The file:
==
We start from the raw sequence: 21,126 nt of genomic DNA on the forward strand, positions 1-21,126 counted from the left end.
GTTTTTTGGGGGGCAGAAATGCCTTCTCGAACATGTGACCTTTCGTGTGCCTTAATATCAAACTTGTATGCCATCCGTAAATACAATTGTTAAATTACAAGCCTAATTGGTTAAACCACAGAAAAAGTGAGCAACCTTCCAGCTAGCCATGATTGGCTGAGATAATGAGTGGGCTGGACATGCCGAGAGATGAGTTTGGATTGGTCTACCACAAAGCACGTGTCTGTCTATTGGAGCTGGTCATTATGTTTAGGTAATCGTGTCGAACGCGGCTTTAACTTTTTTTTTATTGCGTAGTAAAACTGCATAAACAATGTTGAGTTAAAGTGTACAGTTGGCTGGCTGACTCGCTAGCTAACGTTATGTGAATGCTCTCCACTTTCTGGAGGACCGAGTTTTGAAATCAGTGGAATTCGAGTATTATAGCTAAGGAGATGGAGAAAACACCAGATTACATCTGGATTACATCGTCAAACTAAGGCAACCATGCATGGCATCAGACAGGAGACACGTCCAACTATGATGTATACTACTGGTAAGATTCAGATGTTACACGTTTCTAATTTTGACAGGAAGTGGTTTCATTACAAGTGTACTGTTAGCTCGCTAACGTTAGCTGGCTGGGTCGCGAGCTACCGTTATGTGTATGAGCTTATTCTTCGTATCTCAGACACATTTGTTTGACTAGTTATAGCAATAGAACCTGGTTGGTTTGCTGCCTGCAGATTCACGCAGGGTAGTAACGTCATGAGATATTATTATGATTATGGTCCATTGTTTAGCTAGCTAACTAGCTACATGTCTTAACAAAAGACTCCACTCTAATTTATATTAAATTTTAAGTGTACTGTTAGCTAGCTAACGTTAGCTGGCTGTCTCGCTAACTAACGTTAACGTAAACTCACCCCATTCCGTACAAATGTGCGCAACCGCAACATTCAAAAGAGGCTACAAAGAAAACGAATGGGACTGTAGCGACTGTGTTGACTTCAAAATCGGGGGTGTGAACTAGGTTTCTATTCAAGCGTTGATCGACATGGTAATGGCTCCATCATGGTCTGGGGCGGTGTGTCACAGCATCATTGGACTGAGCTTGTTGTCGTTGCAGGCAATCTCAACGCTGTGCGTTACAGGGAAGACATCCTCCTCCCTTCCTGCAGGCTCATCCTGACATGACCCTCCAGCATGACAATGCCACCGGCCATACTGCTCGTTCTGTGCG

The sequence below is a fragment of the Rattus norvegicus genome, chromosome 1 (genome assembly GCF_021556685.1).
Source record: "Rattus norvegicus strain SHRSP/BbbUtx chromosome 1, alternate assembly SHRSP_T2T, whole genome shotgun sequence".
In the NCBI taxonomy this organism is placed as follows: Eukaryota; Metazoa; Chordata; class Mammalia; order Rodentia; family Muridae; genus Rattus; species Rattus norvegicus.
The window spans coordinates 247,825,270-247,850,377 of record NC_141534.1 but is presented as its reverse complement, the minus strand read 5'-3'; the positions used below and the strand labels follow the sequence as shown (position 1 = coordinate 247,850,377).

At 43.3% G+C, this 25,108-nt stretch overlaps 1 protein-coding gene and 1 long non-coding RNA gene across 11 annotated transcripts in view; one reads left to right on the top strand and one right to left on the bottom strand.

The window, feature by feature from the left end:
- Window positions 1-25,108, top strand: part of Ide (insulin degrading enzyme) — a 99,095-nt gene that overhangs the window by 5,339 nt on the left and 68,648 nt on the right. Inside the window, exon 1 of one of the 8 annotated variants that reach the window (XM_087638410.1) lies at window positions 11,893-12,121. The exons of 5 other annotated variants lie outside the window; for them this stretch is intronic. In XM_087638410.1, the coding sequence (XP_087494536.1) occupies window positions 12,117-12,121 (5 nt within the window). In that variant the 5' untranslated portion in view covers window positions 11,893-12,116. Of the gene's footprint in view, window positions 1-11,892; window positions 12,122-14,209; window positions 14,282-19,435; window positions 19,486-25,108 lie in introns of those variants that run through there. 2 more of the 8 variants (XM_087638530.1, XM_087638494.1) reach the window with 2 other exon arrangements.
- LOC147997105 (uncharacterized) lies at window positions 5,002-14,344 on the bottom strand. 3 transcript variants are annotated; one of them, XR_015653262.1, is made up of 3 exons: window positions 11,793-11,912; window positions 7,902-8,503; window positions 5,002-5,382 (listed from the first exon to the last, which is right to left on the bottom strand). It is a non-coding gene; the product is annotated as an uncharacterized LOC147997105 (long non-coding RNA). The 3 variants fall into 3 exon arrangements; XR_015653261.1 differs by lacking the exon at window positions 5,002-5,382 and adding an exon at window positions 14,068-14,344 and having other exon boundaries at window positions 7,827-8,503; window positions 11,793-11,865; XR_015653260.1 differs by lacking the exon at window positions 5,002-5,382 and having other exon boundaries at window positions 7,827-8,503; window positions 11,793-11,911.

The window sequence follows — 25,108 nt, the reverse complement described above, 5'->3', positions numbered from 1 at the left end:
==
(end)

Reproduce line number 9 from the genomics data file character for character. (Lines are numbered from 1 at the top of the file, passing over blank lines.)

- Window positions 1-25,108, top strand: part of Ide (insulin degrading enzyme) — a 99,095-nt gene that overhangs the window by 5,339 nt on the left and 68,648 nt on the right. Inside the window, exon 1 of one of the 8 annotated variants that reach the window (XM_087638410.1) lies at window positions 11,893-12,121. The exons of 5 other annotated variants lie outside the window; for them this stretch is intronic. In XM_087638410.1, the coding sequence (XP_087494536.1) occupies window positions 12,117-12,121 (5 nt within the window). In that variant the 5' untranslated portion in view covers window positions 11,893-12,116. Of the gene's footprint in view, window positions 1-11,892; window positions 12,122-14,209; window positions 14,282-19,435; window positions 19,486-25,108 lie in introns of those variants that run through there. 2 more of the 8 variants (XM_087638530.1, XM_087638494.1) reach the window with 2 other exon arrangements.